“We think these steps [to introduce fines] will further strengthen the ring-fencing arrangements to drive competition and promote better consumers outcomes,” she said.
“We take instances of non-compliance seriously and are expecting greater levels of compliance in future.”
Current maximum civil penalties under national electricity law are up to $100,000 for a regulatory breach, although work is underway through the government to increase this figure.
She said by setting guidelines, backed with the ability to punish breaches, it encourages more competition in the market.
“We want to see new entrants and distribution businesses be appropriately rewarded where they meet the needs of consumers. This is best delivered through competition, with regulation advancing the long-term interest of consumers where necessary.”
Energy services companies carry out work such as large scale solar and battery installations, electricity infrastructure repair or energy efficiency programs.
These tougher rules are also supported by the National Electrical and Communications Association (NECA), which said it is unfair for network companies to run electrical contracting businesses and use their regulated monopoly to stifle competition.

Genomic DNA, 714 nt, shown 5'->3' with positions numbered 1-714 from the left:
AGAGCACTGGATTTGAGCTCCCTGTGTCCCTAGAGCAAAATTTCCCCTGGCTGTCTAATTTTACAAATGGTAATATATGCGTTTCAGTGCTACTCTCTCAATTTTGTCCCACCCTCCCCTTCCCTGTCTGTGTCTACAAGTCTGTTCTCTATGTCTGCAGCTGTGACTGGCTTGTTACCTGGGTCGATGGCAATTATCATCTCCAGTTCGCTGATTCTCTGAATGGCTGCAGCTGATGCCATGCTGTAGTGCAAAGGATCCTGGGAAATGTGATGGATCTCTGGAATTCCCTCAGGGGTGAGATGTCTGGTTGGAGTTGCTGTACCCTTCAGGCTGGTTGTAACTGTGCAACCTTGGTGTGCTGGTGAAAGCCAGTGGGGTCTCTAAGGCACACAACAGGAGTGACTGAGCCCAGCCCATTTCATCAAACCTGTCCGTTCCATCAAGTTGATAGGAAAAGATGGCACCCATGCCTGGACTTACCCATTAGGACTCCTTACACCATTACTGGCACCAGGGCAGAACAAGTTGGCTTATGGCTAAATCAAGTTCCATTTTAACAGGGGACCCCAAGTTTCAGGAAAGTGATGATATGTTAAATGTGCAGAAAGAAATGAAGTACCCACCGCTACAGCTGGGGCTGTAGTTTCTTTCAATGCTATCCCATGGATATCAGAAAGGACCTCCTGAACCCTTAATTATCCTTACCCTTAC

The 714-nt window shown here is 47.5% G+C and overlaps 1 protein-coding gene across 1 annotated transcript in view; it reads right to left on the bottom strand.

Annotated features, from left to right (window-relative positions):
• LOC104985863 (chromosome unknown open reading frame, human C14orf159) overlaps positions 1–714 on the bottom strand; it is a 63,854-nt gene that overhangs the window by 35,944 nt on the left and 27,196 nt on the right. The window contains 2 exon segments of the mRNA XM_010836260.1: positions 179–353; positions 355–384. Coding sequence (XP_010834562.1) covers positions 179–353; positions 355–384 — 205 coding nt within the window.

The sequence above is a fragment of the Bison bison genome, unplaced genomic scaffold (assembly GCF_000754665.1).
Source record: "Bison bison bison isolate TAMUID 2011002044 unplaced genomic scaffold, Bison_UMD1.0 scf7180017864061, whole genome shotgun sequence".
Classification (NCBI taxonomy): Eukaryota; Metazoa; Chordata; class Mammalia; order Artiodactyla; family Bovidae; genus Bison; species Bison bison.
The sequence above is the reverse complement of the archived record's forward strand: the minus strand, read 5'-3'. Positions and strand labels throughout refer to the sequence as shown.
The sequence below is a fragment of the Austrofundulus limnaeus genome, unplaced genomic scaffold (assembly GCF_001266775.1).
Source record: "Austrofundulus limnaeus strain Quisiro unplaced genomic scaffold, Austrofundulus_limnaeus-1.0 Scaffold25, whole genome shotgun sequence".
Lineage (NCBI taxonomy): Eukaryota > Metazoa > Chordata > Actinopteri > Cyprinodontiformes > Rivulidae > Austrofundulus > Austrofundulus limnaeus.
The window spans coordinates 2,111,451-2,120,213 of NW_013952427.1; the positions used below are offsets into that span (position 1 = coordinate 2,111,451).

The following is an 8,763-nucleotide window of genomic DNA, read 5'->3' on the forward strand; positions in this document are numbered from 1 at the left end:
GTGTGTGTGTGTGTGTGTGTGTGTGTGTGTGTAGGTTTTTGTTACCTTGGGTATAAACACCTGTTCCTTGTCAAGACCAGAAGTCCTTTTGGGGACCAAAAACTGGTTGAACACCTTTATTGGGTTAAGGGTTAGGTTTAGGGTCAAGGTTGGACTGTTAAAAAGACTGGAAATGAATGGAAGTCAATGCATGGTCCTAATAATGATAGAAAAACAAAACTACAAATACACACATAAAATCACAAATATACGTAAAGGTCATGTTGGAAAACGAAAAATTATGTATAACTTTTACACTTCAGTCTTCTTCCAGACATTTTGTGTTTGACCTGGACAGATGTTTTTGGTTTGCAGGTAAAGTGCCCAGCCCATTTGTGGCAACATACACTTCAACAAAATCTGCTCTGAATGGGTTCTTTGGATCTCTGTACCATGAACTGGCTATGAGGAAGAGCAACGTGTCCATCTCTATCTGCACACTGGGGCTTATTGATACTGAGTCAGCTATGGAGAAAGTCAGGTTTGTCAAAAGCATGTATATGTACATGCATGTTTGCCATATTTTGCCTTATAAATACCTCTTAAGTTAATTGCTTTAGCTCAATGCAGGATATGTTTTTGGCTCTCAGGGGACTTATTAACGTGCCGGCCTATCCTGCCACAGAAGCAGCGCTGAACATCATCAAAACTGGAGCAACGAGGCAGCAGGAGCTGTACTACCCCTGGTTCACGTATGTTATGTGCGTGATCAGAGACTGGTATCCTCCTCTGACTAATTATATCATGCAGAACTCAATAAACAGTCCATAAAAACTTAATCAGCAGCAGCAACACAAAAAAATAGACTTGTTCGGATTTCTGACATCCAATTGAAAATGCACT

“The breaches identified by the AER have cost hardworking electrical contracting firms, which are unable to compete with the market power of the networks and their subsidiaries,” NECA chief executive Suresh Manickam said.
“We are concerned about what appear to be systemic cultural practices within the sector, which are harming competition, consumers and confidence in the market.
“Action needs to be taken to punish past breaches and we call on the regulator and government to act in the best interests of the community.”
Since the new guidelines came into force on 1 January 2018 the AER has already found three distributors breaching them.
The AER said Canberra-based Evoenergy failed to implement systems to prevent breaches occurring.
NSW-based power distributor Ausgrid was housing energy services company Plus ES’s staff within its own offices. Plus ES is owned by IFM Investors and AustralianSuper, the same investment funds that own Ausgrid.
The AER said South Australia Power Networks (SAPN) had no controls in place to prevent a breach and had call centres scripts directing relevant customers to its subsidiary brand Enerven for energy services.
Ausgrid and Evoenergy both said the rules are new and they are still working to comply with them.
Covering energy and policy at Fairfax Media.